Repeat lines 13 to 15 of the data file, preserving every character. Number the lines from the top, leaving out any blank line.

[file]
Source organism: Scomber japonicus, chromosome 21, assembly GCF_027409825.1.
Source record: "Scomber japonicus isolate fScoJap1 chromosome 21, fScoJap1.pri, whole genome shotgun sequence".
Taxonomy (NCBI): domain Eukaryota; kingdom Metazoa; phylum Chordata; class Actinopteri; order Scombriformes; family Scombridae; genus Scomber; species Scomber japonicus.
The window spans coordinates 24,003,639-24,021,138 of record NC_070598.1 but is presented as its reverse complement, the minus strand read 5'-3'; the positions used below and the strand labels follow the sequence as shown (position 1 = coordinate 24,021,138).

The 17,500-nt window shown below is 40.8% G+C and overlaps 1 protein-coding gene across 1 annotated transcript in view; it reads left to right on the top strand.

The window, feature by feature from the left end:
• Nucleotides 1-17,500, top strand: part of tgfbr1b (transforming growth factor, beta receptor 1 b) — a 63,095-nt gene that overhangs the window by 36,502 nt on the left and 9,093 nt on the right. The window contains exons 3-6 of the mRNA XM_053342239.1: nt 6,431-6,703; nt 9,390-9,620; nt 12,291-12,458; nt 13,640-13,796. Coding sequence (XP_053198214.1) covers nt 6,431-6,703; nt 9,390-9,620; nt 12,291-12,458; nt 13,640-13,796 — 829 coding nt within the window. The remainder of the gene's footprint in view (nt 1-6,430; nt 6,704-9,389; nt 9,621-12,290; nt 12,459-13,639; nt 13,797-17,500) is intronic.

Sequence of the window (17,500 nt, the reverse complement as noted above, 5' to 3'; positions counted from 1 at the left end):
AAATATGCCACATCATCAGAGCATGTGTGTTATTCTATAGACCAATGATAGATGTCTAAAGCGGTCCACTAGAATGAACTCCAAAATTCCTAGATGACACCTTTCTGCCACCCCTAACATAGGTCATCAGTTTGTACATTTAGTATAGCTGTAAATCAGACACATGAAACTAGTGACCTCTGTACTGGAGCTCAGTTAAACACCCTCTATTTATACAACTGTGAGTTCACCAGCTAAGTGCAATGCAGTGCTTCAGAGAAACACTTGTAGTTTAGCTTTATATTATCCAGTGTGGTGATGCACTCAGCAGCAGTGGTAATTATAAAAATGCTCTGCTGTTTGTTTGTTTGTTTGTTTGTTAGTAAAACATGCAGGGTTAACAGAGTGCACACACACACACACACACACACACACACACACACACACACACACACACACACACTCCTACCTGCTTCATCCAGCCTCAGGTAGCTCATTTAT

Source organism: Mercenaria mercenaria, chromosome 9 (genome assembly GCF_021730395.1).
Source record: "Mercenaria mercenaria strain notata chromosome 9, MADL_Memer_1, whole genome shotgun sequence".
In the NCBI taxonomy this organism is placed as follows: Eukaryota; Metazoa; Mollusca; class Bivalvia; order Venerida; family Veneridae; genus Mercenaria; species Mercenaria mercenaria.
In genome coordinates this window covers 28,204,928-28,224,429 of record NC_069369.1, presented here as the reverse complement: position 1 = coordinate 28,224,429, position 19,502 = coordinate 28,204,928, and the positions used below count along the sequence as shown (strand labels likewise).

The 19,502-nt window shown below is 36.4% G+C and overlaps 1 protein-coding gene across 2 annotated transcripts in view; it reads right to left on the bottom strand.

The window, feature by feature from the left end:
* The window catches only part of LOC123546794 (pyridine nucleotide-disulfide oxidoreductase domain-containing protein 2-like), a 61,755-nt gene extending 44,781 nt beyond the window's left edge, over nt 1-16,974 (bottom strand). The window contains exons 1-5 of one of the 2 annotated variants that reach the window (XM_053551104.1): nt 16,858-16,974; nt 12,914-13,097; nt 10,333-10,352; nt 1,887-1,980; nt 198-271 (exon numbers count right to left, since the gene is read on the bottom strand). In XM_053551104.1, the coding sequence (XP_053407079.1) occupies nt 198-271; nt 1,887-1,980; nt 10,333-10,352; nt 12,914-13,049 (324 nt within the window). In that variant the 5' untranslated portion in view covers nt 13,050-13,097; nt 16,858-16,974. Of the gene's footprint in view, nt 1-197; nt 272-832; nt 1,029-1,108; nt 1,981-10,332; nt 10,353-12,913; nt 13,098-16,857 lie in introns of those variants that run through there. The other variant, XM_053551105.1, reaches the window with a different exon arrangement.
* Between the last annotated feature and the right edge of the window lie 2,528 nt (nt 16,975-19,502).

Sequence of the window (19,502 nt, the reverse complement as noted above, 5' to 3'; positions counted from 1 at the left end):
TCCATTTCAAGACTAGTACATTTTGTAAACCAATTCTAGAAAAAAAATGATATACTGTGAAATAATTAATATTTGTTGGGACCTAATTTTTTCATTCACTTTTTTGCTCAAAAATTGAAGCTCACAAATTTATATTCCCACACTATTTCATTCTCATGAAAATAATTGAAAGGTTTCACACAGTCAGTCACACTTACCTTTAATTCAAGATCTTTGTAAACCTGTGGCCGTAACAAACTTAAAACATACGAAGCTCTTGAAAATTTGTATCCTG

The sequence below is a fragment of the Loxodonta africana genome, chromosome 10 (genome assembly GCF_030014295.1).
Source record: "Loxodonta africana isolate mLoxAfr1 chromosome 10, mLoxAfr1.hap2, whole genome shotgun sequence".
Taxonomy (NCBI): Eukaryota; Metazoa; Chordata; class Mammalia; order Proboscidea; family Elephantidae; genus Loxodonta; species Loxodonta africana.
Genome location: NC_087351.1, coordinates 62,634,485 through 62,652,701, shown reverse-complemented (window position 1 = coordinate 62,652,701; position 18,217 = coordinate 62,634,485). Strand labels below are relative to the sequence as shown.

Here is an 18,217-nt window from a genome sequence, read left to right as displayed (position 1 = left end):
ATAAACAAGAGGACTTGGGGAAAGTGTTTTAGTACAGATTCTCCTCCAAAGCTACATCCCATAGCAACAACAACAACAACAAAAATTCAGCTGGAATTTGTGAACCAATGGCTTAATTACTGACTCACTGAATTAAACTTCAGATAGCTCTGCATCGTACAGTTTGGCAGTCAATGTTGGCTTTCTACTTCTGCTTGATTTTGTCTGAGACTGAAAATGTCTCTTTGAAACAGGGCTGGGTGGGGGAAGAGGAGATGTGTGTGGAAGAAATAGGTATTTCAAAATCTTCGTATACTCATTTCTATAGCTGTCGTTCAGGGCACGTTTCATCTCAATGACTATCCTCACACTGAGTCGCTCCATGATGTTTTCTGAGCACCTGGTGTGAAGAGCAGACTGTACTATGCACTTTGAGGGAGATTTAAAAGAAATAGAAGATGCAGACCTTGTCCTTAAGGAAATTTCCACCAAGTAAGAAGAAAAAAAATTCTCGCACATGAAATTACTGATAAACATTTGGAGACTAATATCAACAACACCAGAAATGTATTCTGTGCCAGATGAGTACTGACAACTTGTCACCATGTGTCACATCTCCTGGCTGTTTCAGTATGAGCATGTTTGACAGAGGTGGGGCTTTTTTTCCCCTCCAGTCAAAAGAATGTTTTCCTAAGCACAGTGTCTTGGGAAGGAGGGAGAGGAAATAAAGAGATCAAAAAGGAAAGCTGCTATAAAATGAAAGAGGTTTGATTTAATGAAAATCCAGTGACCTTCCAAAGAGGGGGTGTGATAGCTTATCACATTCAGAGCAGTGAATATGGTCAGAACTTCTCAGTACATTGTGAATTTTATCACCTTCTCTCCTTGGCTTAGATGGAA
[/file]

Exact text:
In genome coordinates this window covers 28,204,928-28,224,429 of record NC_069369.1, presented here as the reverse complement: position 1 = coordinate 28,224,429, position 19,502 = coordinate 28,204,928, and the positions used below count along the sequence as shown (strand labels likewise).

The 19,502-nt window shown below is 36.4% G+C and overlaps 1 protein-coding gene across 2 annotated transcripts in view; it reads right to left on the bottom strand.

The window, feature by feature from the left end: